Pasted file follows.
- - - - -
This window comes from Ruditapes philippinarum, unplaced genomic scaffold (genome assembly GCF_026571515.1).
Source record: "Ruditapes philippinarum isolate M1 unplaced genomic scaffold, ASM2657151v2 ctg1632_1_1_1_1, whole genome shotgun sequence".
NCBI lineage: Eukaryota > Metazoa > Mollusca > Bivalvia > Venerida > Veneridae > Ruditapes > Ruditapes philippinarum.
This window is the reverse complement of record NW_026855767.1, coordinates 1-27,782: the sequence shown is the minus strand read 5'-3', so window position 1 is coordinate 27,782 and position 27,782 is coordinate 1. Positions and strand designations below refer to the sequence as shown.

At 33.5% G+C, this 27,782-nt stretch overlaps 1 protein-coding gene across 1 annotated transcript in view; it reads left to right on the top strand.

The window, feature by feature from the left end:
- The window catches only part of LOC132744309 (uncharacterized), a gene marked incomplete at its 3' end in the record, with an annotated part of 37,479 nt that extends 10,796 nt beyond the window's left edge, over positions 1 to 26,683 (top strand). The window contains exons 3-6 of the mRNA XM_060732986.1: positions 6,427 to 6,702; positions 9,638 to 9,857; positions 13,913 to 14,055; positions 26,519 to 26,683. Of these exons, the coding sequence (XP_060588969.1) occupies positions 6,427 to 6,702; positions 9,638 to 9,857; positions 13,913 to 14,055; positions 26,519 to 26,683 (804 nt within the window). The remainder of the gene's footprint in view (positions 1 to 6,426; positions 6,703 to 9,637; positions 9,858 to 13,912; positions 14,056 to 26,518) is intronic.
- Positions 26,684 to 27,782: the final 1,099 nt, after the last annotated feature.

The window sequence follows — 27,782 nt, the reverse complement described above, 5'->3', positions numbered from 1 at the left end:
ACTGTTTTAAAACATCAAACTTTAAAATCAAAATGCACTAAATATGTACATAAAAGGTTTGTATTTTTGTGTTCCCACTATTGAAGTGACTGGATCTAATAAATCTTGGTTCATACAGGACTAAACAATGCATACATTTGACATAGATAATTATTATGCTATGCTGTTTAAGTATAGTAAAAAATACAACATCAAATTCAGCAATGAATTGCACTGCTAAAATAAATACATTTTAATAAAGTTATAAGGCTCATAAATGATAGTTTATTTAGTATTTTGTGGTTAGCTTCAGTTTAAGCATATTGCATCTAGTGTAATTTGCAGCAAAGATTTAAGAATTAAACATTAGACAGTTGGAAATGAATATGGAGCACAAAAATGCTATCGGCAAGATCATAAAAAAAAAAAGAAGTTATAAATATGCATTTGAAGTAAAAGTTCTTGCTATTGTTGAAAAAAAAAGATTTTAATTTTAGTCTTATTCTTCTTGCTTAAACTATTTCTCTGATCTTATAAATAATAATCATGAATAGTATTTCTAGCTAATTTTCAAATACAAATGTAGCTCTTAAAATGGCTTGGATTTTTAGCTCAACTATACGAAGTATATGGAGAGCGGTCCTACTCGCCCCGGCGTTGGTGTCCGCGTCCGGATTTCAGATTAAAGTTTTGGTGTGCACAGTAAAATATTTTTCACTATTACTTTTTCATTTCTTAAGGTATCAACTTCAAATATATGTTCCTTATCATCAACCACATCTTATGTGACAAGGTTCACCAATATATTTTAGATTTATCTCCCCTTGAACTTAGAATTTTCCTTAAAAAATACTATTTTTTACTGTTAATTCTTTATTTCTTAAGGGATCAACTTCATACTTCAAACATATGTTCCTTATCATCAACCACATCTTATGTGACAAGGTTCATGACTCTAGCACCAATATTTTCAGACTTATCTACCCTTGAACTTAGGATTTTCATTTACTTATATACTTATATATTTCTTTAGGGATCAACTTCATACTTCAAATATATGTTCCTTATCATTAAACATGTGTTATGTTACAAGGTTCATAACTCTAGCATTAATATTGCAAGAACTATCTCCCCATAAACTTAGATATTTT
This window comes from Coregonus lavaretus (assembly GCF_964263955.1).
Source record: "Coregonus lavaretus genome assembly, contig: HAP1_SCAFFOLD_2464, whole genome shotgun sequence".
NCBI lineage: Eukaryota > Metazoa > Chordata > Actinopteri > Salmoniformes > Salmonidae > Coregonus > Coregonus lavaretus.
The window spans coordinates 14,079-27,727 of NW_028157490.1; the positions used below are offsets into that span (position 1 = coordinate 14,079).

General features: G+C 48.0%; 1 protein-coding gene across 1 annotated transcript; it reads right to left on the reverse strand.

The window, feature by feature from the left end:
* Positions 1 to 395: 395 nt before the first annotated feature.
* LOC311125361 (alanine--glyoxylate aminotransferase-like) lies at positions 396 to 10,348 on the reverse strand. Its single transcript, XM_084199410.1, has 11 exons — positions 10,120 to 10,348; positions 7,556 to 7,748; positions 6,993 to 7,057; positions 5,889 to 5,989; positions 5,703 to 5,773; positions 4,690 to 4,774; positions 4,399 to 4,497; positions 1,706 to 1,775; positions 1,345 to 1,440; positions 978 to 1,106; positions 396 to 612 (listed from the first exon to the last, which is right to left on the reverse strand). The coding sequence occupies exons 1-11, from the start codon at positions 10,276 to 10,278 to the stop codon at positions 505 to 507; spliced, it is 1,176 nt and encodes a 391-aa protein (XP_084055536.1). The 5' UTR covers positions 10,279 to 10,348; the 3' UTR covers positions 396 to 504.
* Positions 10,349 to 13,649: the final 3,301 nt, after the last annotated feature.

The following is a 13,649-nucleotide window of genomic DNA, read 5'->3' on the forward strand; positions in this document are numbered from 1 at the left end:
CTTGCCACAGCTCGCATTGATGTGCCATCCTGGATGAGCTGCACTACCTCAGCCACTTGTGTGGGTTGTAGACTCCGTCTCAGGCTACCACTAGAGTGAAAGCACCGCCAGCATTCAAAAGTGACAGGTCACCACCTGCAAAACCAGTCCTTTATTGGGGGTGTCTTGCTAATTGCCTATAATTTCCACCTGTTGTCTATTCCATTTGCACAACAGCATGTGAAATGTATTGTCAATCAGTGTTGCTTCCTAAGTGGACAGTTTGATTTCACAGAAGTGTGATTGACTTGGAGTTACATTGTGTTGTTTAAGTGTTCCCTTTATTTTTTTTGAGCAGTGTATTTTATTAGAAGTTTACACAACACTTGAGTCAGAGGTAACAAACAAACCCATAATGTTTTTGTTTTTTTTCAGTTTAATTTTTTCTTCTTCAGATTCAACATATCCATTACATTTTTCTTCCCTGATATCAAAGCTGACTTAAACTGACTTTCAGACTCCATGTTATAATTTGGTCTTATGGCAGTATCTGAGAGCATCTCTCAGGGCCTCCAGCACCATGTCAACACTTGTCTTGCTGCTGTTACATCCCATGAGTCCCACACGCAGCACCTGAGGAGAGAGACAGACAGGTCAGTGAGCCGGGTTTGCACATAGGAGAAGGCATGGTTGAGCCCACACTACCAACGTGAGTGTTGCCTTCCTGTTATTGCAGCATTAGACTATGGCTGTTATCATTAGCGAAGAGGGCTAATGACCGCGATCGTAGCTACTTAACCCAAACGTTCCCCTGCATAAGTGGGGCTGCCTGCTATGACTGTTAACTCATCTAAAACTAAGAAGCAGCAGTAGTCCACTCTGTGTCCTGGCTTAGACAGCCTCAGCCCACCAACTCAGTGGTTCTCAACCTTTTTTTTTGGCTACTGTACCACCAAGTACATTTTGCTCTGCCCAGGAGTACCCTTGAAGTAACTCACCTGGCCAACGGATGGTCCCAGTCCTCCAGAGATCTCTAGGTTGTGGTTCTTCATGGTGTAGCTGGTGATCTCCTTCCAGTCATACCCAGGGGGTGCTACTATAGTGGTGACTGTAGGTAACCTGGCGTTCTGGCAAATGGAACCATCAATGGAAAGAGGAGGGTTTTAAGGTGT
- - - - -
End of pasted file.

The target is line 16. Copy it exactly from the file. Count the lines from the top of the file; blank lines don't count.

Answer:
The window, feature by feature from the left end: